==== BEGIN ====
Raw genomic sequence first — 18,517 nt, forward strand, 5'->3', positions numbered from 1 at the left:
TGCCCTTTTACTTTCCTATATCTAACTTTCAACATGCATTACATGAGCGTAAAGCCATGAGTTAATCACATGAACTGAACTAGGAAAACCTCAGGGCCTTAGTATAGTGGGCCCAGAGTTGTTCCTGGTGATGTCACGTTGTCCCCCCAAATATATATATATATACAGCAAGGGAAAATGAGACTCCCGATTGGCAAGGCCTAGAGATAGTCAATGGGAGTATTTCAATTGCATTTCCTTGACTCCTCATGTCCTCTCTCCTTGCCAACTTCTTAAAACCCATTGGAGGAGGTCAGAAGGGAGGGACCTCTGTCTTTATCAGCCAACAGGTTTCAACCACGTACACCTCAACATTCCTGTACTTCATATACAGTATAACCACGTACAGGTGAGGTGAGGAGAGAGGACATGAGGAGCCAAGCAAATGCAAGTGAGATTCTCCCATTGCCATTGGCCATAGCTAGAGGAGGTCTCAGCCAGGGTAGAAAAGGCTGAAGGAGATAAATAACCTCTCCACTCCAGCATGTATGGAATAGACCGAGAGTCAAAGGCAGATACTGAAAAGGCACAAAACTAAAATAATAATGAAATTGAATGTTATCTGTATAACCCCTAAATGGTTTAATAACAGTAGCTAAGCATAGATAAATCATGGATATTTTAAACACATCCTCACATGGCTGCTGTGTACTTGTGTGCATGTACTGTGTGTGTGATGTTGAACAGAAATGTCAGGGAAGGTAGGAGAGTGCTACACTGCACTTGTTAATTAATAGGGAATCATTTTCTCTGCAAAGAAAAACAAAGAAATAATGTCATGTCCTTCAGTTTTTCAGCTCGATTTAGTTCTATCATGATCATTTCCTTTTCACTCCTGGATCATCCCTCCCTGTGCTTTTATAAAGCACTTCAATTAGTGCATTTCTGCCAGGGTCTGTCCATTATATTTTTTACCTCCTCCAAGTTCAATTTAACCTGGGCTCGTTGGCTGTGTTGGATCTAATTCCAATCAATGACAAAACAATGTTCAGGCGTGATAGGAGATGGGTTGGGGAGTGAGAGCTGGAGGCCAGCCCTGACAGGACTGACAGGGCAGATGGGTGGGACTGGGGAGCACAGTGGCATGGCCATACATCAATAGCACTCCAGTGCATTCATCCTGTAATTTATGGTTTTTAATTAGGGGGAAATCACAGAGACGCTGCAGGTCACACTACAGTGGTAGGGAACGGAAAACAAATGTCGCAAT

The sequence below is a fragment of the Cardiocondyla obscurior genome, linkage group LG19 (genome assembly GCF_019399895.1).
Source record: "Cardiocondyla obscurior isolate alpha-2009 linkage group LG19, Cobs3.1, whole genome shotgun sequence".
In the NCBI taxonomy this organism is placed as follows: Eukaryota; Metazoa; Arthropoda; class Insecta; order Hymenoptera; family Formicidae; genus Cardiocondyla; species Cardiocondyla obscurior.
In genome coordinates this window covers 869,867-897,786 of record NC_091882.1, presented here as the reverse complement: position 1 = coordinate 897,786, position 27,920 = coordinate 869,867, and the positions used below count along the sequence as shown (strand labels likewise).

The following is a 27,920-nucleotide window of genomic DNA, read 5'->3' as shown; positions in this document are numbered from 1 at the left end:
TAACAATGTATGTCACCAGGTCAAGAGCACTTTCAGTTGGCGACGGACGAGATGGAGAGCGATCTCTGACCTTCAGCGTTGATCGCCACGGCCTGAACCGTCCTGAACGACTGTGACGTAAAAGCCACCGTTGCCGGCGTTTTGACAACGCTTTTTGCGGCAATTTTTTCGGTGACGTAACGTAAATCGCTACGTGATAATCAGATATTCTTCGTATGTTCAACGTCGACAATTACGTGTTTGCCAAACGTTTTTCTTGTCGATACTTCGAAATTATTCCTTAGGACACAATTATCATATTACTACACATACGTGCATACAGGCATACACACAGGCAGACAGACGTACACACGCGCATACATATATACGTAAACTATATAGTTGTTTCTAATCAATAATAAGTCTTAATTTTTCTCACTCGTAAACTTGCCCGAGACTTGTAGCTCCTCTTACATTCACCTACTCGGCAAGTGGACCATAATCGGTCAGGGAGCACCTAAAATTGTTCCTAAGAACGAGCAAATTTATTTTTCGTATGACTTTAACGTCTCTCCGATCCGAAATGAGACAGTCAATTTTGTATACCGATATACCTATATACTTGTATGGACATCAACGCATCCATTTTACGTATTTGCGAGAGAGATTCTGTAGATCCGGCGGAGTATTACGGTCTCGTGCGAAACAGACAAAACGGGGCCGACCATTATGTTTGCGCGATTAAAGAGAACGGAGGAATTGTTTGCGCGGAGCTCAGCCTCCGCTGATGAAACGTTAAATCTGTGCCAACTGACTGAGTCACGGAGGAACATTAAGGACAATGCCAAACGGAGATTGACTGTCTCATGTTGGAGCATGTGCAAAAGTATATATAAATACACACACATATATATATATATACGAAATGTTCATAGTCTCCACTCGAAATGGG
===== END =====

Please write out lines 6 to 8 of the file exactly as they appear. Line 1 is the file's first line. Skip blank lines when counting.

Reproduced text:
In genome coordinates this window covers 869,867-897,786 of record NC_091882.1, presented here as the reverse complement: position 1 = coordinate 897,786, position 27,920 = coordinate 869,867, and the positions used below count along the sequence as shown (strand labels likewise).

The following is a 27,920-nucleotide window of genomic DNA, read 5'->3' as shown; positions in this document are numbered from 1 at the left end:
TAACAATGTATGTCACCAGGTCAAGAGCACTTTCAGTTGGCGACGGACGAGATGGAGAGCGATCTCTGACCTTCAGCGTTGATCGCCACGGCCTGAACCGTCCTGAACGACTGTGACGTAAAAGCCACCGTTGCCGGCGTTTTGACAACGCTTTTTGCGGCAATTTTTTCGGTGACGTAACGTAAATCGCTACGTGATAATCAGATATTCTTCGTATGTTCAACGTCGACAATTACGTGTTTGCCAAACGTTTTTCTTGTCGATACTTCGAAATTATTCCTTAGGACACAATTATCATATTACTACACATACGTGCATACAGGCATACACACAGGCAGACAGACGTACACACGCGCATACATATATACGTAAACTATATAGTTGTTTCTAATCAATAATAAGTCTTAATTTTTCTCACTCGTAAACTTGCCCGAGACTTGTAGCTCCTCTTACATTCACCTACTCGGCAAGTGGACCATAATCGGTCAGGGAGCACCTAAAATTGTTCCTAAGAACGAGCAAATTTATTTTTCGTATGACTTTAACGTCTCTCCGATCCGAAATGAGACAGTCAATTTTGTATACCGATATACCTATATACTTGTATGGACATCAACGCATCCATTTTACGTATTTGCGAGAGAGATTCTGTAGATCCGGCGGAGTATTACGGTCTCGTGCGAAACAGACAAAACGGGGCCGACCATTATGTTTGCGCGATTAAAGAGAACGGAGGAATTGTTTGCGCGGAGCTCAGCCTCCGCTGATGAAACGTTAAATCTGTGCCAACTGACTGAGTCACGGAGGAACATTAAGGACAATGCCAAACGGAGATTGACTGTCTCATGTTGGAGCATGTGCAAAAGTATATATAAATACACACACATATATATATATATACGAAATGTTCATAGTCTCCACTCGAAATGGG